2006 Heritage cards in my collection: 110/495 (22.2%)

Coming Attractions

I promise this entire series isn’t going to be a grumpy old man kvetching about picky details… There are Heritage sets I like, and we will get there.

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10 thoughts on “Ranking 15 Years Of Heritage, Part 2: 12 through 10

  1. Great series. Love the depth of detail you put into each set. Can’t wait to see where my personal favorites rank on your list… as well as see what you have as your top choice.

  2. You’re doing a fine job. I’m enjoying this “countdown” far more than most (even though I love the 1952 design and would have it easily in my top three).

    By the way, just an FYI, if you OWN the vinyl, you are legally permitted to make a digital or CD copy–providing its for your own use and not for sale or distribution. The laws regarding media and copyright are pretty much a mess and have been since at least the eighties. Clearly, the technology has outstripped the laws several times over. But ripping your vinyl LP (or 45s) for personal use has been ruled legal. Reselling your vinyl is also perfectly legal, though I’ve often wondered if doing so then renders your digital rip illegal again (and I don’t believe that issue has been adjudicated yet). I suspect it might. Like I said, its a mess.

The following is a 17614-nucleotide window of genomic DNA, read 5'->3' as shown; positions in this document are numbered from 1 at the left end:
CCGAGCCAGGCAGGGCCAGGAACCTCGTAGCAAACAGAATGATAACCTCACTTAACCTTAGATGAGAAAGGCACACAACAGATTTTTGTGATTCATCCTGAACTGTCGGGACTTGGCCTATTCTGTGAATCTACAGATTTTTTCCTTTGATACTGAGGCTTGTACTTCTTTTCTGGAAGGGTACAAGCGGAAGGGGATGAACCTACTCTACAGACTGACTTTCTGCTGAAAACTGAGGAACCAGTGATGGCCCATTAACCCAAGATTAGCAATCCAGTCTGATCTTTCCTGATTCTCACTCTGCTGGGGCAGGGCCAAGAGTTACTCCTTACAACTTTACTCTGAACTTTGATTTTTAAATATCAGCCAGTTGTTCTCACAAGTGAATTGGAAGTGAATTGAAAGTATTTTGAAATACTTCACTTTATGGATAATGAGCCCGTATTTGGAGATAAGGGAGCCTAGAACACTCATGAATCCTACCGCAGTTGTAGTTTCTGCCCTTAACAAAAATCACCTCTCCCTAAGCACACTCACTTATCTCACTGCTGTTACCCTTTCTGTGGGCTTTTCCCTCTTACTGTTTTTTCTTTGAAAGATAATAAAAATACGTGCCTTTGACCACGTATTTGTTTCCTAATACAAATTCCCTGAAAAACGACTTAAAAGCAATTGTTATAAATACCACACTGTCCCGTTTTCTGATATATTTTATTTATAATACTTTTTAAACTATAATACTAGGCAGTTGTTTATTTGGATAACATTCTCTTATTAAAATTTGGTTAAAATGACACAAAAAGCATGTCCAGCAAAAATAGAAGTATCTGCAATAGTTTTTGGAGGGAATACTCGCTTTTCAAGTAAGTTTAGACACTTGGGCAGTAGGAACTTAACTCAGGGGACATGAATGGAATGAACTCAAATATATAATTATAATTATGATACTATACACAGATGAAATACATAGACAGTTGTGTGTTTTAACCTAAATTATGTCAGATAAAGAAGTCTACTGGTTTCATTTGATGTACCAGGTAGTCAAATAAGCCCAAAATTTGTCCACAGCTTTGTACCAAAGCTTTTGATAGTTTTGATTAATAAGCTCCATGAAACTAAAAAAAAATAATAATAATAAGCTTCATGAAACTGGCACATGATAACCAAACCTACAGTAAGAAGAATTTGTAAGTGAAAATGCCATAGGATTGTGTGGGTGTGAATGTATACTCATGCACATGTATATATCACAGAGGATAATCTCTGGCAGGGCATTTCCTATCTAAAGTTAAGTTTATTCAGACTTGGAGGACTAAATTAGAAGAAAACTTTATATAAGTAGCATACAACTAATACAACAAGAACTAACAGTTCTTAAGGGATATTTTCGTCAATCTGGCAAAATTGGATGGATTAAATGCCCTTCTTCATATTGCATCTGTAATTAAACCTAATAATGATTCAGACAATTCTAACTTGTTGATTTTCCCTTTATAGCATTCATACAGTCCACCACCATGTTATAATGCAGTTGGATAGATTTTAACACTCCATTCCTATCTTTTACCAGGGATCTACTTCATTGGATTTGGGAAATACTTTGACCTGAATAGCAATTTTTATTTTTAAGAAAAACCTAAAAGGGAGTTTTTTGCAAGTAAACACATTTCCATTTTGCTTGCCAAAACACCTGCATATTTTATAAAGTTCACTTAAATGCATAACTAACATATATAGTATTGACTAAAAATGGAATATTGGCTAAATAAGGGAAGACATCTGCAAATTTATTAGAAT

3. Pingback: Ranking 15 Years Of Heritage, Part 3: 9 through 7 | The Shlabotnik Report

  4. Pingback: Ranking 15 Years Of Heritage, Part 4: #6 through 4 | The Shlabotnik Report

  5. Pingback: Ranking The 15 years Of Heritage, Part 5: The Top Three | The Shlabotnik Report

  6. Pingback: The Next Fifteen Years Of Heritage | The Shlabotnik Report